BuzzFeed, the media group that built its business on native advertising, has begun efforts to reduce its reliance on that revenue stream. In November, the website announced a reorganisation aimed at increasing other sources of sales, including ecommerce, videos and licensing.
A BuzzFeed spokeswoman said it had long focused on “meaningful”, shareable content. “We expect to continue to fulfil that mission and transcend these news feed changes, which confirm trends we’ve seen over the platform in recent months and have already taken steps to evolve alongside,” she said.
One of Buzzfeed’s most popular Facebook posts was a video of a watermelon exploding under pressure of rubber bands, viewed by more people than any other live videos at the time.
For users, the changes may mean that Facebook becomes more like a gathering of friends and family. Mr Zuckerberg’s decision reflects company research that social media is best for users when they are actively connecting, rather than scrolling passively through a sea of information.
Earlier this week, shareholders called on Apple to do more to prevent smartphone addiction — and social media is widely seen as a potentially addictive app on the phone. This change could solve addiction, or create even more filter bubbles.
Jean Twenge, author of iGen: Why Today’s Super-Connected Kids Are Growing Up Less Rebellious, More Tolerant, Less Happy — and Completely Unprepared for Adulthood, says this could make it easier for adults to “read updates from friends and family and then log off”.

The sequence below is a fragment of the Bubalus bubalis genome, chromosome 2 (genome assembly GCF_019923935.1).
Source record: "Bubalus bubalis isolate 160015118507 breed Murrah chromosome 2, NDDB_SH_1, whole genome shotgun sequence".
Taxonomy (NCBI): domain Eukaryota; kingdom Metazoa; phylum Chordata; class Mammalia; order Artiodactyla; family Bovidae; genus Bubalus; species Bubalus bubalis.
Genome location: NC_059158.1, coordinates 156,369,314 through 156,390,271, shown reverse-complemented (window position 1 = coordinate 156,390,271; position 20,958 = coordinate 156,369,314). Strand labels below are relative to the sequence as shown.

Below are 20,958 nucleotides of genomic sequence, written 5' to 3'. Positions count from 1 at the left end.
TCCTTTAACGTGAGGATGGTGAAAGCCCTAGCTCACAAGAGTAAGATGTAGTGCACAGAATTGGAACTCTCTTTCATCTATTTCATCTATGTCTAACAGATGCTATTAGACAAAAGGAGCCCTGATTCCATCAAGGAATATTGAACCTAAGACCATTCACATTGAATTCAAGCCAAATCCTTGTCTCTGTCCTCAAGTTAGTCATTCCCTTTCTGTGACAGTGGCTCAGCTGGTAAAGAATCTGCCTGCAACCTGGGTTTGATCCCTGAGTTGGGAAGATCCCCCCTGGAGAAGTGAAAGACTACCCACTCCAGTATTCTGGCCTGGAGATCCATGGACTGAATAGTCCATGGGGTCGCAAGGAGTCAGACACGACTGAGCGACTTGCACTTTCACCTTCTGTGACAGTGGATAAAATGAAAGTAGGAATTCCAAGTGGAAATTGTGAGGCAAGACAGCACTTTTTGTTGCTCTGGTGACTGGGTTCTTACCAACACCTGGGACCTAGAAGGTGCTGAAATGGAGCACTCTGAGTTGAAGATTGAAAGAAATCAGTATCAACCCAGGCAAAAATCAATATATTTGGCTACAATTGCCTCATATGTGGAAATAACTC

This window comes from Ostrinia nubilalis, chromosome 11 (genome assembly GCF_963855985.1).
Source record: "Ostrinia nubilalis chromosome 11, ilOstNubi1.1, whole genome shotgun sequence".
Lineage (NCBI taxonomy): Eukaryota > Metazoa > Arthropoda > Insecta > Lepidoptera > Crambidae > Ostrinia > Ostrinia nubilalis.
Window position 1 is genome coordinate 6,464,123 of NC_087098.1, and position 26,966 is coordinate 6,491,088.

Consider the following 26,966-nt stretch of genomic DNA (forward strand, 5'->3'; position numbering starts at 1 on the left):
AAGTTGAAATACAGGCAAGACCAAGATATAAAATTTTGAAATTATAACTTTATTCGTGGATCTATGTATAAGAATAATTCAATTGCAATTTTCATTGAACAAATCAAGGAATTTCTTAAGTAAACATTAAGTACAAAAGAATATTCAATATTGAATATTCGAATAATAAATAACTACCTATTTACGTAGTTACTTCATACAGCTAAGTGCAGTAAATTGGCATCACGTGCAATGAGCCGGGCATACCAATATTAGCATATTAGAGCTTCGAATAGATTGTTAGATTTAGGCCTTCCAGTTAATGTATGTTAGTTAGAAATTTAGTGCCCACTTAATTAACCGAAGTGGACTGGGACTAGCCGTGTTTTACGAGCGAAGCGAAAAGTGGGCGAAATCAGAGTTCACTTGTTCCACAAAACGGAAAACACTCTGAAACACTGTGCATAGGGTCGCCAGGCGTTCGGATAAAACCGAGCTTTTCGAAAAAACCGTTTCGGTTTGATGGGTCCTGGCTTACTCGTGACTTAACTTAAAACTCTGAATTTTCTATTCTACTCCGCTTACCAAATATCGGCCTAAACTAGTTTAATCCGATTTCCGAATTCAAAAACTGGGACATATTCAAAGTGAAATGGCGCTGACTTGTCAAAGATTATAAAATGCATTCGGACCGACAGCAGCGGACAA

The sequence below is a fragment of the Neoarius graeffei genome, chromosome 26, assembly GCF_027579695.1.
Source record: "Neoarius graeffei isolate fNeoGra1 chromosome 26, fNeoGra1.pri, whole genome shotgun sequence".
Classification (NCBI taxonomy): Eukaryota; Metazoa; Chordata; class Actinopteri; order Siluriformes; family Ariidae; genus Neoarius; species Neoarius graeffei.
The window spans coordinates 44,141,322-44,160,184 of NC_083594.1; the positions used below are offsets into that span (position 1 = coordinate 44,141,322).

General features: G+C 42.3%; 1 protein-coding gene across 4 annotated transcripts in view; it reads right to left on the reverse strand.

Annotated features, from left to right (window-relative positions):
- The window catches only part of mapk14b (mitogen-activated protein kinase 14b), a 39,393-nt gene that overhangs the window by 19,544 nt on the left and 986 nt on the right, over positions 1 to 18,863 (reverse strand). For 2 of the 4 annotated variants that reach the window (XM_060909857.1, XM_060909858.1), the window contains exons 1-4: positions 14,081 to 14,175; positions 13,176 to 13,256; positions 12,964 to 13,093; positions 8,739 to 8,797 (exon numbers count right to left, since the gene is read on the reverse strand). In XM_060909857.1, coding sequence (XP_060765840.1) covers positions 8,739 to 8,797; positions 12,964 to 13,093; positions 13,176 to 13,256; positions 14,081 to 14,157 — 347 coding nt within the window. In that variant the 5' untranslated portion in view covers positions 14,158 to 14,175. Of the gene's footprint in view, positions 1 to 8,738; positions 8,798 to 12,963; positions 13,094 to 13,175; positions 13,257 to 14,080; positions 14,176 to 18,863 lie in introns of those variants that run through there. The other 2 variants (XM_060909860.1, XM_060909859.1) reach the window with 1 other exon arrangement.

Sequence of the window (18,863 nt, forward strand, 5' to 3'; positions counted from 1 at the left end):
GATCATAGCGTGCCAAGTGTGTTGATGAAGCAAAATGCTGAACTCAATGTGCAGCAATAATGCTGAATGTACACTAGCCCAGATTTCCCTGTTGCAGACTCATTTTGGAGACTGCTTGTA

But it might not work if those updates are filled with peers gloating about their lives. “It won’t solve other issues like social comparison — for example, one study on Facebook use . . . showed that when people compared themselves to their Facebook friends’ seemingly perfect lives, they felt more depressed,” she says.
Snap once again finds Facebook mirroring
By Tim Bradshaw in Los Angeles
For several years, Facebook has been accused of trying to copy Snapchat’s product ideas, from disappearing messages to selfie filters.
Now, the world’s largest social network is aping Snap’s philosophy for balancing personal posts with professional news inside its app, too.
In November, Evan Spiegel, Snap chief executive, announced plans to split posts from friends and publishers into two separate feeds within its Snapchat app.
“We are separating the social from the media,” Mr Spiegel wrote on Axios, to help with ”strengthening our relationships with our friends”.
“The personalised news feed revolutionised the way people share and consume content,” he continued. “But let’s be honest: this came at a huge cost to facts, our minds and the entire media industry.”
A month and a half later, those same concerns are now driving Facebook — whose pioneering of the personalised news feed has driven huge growth in the last decade — to make similar changes.
Facebook has experimented in several countries with moving publishers’ content into an entirely separate section of its app, similar to the process used by Snapchat’s Discover.
Both companies have warned that the changes may cause a drop-off in engagement as users adapt to the new systems. And both have faced concerns from publishers that the move could deprive them of traffic.
As a counterbalance, Snapchat says it will use Netflix-style algorithms to recommend publishers’ content based on what a user has watched in the past.
Snapchat users, however, have not reacted well to its redesign: the vast majority of App Store reviewers gave it just one or two stars out of five, according to analytics firm Sensor Tower.
Facebook will hope that it will get more likes than its social media rival.